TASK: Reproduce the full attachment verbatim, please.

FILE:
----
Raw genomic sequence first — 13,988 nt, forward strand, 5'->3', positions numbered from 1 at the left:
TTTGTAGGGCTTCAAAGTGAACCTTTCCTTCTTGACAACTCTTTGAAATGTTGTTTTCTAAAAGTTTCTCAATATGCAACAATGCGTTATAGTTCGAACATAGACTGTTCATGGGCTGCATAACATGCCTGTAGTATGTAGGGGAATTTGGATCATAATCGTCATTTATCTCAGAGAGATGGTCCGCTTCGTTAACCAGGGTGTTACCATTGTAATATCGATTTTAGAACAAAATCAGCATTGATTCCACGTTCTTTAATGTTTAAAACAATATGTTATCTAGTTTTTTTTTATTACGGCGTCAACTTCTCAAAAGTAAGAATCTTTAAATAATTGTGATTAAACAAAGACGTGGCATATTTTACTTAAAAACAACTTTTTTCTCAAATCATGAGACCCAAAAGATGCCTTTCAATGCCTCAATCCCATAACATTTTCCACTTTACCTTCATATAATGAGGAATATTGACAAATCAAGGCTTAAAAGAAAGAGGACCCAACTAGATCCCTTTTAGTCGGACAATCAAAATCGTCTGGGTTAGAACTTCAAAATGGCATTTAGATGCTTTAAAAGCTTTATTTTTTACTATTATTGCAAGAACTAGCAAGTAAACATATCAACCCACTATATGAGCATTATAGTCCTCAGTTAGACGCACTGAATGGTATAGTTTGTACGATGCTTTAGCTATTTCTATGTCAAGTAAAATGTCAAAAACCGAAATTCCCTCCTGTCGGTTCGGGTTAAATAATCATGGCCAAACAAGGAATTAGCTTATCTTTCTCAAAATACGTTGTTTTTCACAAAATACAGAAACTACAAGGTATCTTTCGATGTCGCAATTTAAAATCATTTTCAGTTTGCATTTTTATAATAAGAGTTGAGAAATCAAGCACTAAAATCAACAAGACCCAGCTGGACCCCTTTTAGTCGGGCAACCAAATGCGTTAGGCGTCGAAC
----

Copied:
Raw genomic sequence first — 13,988 nt, forward strand, 5'->3', positions numbered from 1 at the left:
TTTGTAGGGCTTCAAAGTGAACCTTTCCTTCTTGACAACTCTTTGAAATGTTGTTTTCTAAAAGTTTCTCAATATGCAACAATGCGTTATAGTTCGAACATAGACTGTTCATGGGCTGCATAACATGCCTGTAGTATGTAGGGGAATTTGGATCATAATCGTCATTTATCTCAGAGAGATGGTCCGCTTCGTTAACCAGGGTGTTACCATTGTAATATCGATTTTAGAACAAAATCAGCATTGATTCCACGTTCTTTAATGTTTAAAACAATATGTTATCTAGTTTTTTTTTATTACGGCGTCAACTTCTCAAAAGTAAGAATCTTTAAATAATTGTGATTAAACAAAGACGTGGCATATTTTACTTAAAAACAACTTTTTTCTCAAATCATGAGACCCAAAAGATGCCTTTCAATGCCTCAATCCCATAACATTTTCCACTTTACCTTCATATAATGAGGAATATTGACAAATCAAGGCTTAAAAGAAAGAGGACCCAACTAGATCCCTTTTAGTCGGACAATCAAAATCGTCTGGGTTAGAACTTCAAAATGGCATTTAGATGCTTTAAAAGCTTTATTTTTTACTATTATTGCAAGAACTAGCAAGTAAACATATCAACCCACTATATGAGCATTATAGTCCTCAGTTAGACGCACTGAATGGTATAGTTTGTACGATGCTTTAGCTATTTCTATGTCAAGTAAAATGTCAAAAACCGAAATTCCCTCCTGTCGGTTCGGGTTAAATAATCATGGCCAAACAAGGAATTAGCTTATCTTTCTCAAAATACGTTGTTTTTCACAAAATACAGAAACTACAAGGTATCTTTCGATGTCGCAATTTAAAATCATTTTCAGTTTGCATTTTTATAATAAGAGTTGAGAAATCAAGCACTAAAATCAACAAGACCCAGCTGGACCCCTTTTAGTCGGGCAACCAAATGCGTTAGGCGTCGAAC